Tundra Swans, Yellowstone

Friday, August 31, 2012

Don't Throw Your Love on Me So Strong



I don't know why I love Bloomfield so much, could it be the mere reason that we have the same hair? I consider him the gold standard for blues guitar. I was reading some guitar maven who wrote that Bloomfield set the until Clapton came along, who was "so much more lyrical." I don't agree. City blues is spare, a bit drier, Michael's musical integrity just bursts forth on all of his recordings.  In a way and authenticity that Clapton doesn't touch. American player playing American music. With a perfect tone. At least for me.

I saw him after the comeback at the tribal stomp, once earlier in the park. He was revered by both whites and blacks and had credibility in the black community. Great story of him in a book I read about chastising a black guy exhibiting poor behavior and disrespect, in the line at the Apollo no less. Serious huevos.

This is the way I would play blues if I could. Throw a dash of Albert Collins in too for seasoning. Of course as I heard last year, nowadays only forty plus jewish accountants listen to the blues...

8 comments:

NYSTAN said...

yeah-I loved those guys...Butterfield...the whole white Chicago scene was cool.....UNTIL I got to go on the road with Muddy Waters.....fathers and sons....The fathers paid the real dues. Muddy and many of his peers grew up in the rural south on cotton plantations....the white kids grew up in middle class neighborhoods. I think the style of the next generation was more of an affectation, and I don't mean it as a negative. Believe me, I love Bloomfield and for that matter, the guy who replaced him in the BBB was no slouch, Buzzy Feiten....and how's about Lowell George or Al Wilson from Canned Heat? That was the golden age of the coming of the white SONS....but now, as I get really fucking old, I enjoy listening to the originals...Lightnin, the Wolf etc.....nobody can touch that shit....NOBODY....JOhn Lee Hooker???? That is sacred ground....just saying....and also cause I knew Al Kooper pretty well and he was one cynical motherfucker....and none of the Fathers, at least the ones I ever knew were...they were humble and respectful and most of all, loved the music for what it was....anyways, love this track, but to my ears, in comparison to what else was going on in the late 60's sounds, as does Clapton back then, a bit naive and derivative. Not that there is anything wrong with that!!! Good find there...you should have a show on SIRIUS!!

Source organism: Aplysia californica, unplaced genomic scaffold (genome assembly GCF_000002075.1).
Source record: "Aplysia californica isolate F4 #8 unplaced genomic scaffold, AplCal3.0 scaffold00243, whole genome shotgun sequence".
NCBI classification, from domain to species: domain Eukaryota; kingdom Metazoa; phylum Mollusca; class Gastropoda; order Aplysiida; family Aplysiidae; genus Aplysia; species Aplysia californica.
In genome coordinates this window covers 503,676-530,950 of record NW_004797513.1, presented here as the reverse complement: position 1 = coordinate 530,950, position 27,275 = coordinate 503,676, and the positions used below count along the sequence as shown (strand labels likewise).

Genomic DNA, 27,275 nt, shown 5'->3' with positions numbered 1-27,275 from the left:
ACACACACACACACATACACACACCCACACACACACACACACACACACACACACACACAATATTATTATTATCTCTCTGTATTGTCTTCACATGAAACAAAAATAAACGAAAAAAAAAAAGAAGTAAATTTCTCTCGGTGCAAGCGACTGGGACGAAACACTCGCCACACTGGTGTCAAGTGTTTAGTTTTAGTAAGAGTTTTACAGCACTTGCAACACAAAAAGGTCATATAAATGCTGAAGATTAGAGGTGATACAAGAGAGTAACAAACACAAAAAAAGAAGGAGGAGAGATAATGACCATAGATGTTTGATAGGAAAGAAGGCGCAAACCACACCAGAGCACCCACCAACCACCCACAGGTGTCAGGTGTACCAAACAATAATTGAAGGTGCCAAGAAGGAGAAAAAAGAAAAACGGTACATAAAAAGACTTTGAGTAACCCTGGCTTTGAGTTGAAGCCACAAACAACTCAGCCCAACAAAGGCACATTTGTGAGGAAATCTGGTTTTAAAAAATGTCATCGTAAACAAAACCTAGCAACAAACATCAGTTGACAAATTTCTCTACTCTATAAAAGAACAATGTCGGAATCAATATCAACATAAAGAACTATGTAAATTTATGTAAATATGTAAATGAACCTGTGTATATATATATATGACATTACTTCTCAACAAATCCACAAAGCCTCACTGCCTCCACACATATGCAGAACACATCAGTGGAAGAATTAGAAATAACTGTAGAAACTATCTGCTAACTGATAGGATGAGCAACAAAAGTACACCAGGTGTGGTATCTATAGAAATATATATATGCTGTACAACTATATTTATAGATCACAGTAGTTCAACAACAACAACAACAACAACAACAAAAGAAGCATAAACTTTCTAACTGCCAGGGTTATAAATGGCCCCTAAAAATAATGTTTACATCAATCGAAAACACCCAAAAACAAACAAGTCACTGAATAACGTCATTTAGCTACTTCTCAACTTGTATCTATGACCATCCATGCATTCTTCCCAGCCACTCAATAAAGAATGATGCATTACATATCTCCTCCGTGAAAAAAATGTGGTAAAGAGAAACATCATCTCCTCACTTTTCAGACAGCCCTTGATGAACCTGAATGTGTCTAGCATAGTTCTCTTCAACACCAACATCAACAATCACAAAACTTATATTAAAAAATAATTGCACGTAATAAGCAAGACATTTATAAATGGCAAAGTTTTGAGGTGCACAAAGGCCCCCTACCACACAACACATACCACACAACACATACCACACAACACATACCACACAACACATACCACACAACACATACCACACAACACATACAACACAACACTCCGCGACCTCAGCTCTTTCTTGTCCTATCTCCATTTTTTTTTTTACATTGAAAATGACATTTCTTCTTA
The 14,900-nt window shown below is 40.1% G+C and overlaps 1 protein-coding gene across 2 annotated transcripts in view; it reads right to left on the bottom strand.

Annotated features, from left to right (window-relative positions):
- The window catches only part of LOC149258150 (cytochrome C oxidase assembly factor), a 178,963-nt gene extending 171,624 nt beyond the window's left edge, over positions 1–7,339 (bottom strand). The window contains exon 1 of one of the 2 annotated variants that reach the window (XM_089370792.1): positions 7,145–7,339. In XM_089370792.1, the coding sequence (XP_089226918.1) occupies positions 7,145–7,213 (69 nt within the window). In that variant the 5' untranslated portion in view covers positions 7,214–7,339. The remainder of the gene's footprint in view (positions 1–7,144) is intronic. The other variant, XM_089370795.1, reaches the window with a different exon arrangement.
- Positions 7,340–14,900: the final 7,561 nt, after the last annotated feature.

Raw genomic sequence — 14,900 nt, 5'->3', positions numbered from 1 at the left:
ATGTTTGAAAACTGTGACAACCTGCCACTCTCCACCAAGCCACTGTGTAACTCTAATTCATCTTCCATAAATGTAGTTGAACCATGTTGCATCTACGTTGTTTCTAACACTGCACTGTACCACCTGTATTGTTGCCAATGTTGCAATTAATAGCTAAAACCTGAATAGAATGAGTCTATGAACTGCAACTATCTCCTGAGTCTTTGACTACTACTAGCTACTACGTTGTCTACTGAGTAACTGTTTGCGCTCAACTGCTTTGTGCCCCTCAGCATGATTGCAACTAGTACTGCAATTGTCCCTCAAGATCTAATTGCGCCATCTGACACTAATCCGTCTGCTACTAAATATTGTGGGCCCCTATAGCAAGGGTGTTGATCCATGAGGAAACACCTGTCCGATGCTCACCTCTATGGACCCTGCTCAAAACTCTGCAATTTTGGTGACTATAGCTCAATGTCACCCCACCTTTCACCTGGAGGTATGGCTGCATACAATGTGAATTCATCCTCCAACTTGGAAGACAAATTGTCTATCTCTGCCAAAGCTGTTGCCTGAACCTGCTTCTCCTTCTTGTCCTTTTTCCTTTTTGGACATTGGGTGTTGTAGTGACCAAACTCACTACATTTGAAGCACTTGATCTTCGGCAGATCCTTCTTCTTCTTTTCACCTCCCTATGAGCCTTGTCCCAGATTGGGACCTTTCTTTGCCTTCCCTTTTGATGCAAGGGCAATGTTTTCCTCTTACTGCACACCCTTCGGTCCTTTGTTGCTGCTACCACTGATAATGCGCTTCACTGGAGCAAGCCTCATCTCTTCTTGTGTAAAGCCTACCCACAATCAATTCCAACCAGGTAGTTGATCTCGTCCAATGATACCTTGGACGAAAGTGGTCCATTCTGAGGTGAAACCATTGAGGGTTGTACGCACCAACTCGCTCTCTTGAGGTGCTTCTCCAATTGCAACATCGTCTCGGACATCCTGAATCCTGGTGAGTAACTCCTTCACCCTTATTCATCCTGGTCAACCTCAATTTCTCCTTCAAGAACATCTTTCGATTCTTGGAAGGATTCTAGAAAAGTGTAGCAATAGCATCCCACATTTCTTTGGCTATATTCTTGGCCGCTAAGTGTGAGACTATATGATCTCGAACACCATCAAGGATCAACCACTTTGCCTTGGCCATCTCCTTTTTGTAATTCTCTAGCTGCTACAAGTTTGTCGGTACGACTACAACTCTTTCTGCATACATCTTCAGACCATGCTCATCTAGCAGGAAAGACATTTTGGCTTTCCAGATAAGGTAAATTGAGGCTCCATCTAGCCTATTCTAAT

Blue Heron said...

I know what you are saying. But the father's were drinking whisky, the sons were psychedelic. Don't know if you remember but it changes things a little bit. Quite a different thing to "have on your mind." Or so, I am told.

BTW, Feiten played with Johnette Napolitano, one of my faves.

NYSTAN said...

Buzzy ended up moving to LA and became a very respected session guitarist-played on a Janis Ian record with Billy Paine...and Lee Sklar...that was some bunch of players-and the best stuff was between the takes...lol. I agree about the drugs and booze etc and yeah, the sons were experimental. Bless them for that. My favorite Fathers and Sons moment, or one of them, was spending the day with Keith Richards and Muddy-me a silent fly on the wall-that was in early 71.

Anonymous said...

HERES ONE YOU MIGHT DIG- L.A. , SHRINE AUDITORIUM PINNACLE CONCERT AROUND '68? ELECTRIC FLAG PLAYING AT EARL WARREN , SANTA BARBARA AND HELICOPTORING DOWN TO L.A. FOR A MIDNIGHT SHOW-
BLOOMFIELD QUITS THE BAND ON THE CHOPPER! I AM BACKSTAGE , HEAR THIS , AND WALK UP TO HARVEY BROOKS AND BUDDY MILES AND BASICALLY TELL THEM I WANT TO TAKE THE GUITAR SPOT !
I HAD FEARLESS BALLS BACK THEN! AND THEY DO IT! HAD TO BORROW A GUITAR FROM LOU REED / VELVETS THAT WAS TUNED DOWN TO D AND HE SAID NOT TO RETUNE [ A GIBSON S G I THINK}- SO I HAD TO TRANSPOSE EVERYTHING-
BUDDY SAYS " JUST COMP AND I'LL TAKE OVER". - SO WE OPEN WITH A LONG VAMP ON" SMOKESTACK LIGHTNIN " , THE CURTAINS OPEN , THE CROWD ROARS , AND 20 SECONDS LATER ABOUT A THOUSAND PEOPLE ARE CHANTING " WHERE'S BLOOMFIELD" ? IT WAS ALL TIME GREAT !!! -YES , I LOVED MICHAEL SO MUCH ; LUCKY TO SEE THE ORIGINAL BUTTERFIELD BAND WITH ELVIN ETC. IN A SMALL DIVE BAR IN L.A. THE FIRST TIME THEY EVER CAME WEST. THE 'IT' CLUB ON LA BREA / PICO? - PREVIOUS WEEKS WERE SONNY ROLLINS AND THEN RASHAN ROLAND KIRK- BASICALLY NO WHITE FOLKS AND I WAS LIKE 18-
ANYWAY , I WAS IN THE FRONT TABLE AND PAUL PUT SEVERAL LARGE MUGS OF BEER WITH HIS HARPS IN THEM ON MY TABLE. AFTER A FEW TUNES THIS SKINNY , GEEKY WHITE GUY COMMES UP FRONT AND ASKS TO SIT IN ON HARP !!!!! I'M THINKING THIS GUY MUST BE INSANE , BUT IT WAS " THE BLIND OWL" AL WILSON FROM CANNED HEAT ! AND MAYBE THEY NEVER DUETED AGAIN BUT I SAW IT !

jh

Blue Heron said...

Leslie and I have known Barry G for a long time, although it has been a while. Thanks for the neat story Jonathan. What a time! Got invited to a jam at Johnny Ecchols the other day through my buddy Arnold but couldn't make it.

Liz said...

You love Bloomfield so much because I was a Butterfield fan from way back. Bloomfield was not a lullaby to you (that would have been Harry Belafonte), but part of the wallpaper during periods when we were living in the same house.

Blue Heron said...

You are probably right, sister Liz. You did turn me on to Butterfield, specifically East West. You were responsible for a lot of my early musical interests including Janis, Stones and Zappa. I remember waiting for you outside the Fillmore East while you were enjoying an Airplane show. Also your Max's period.

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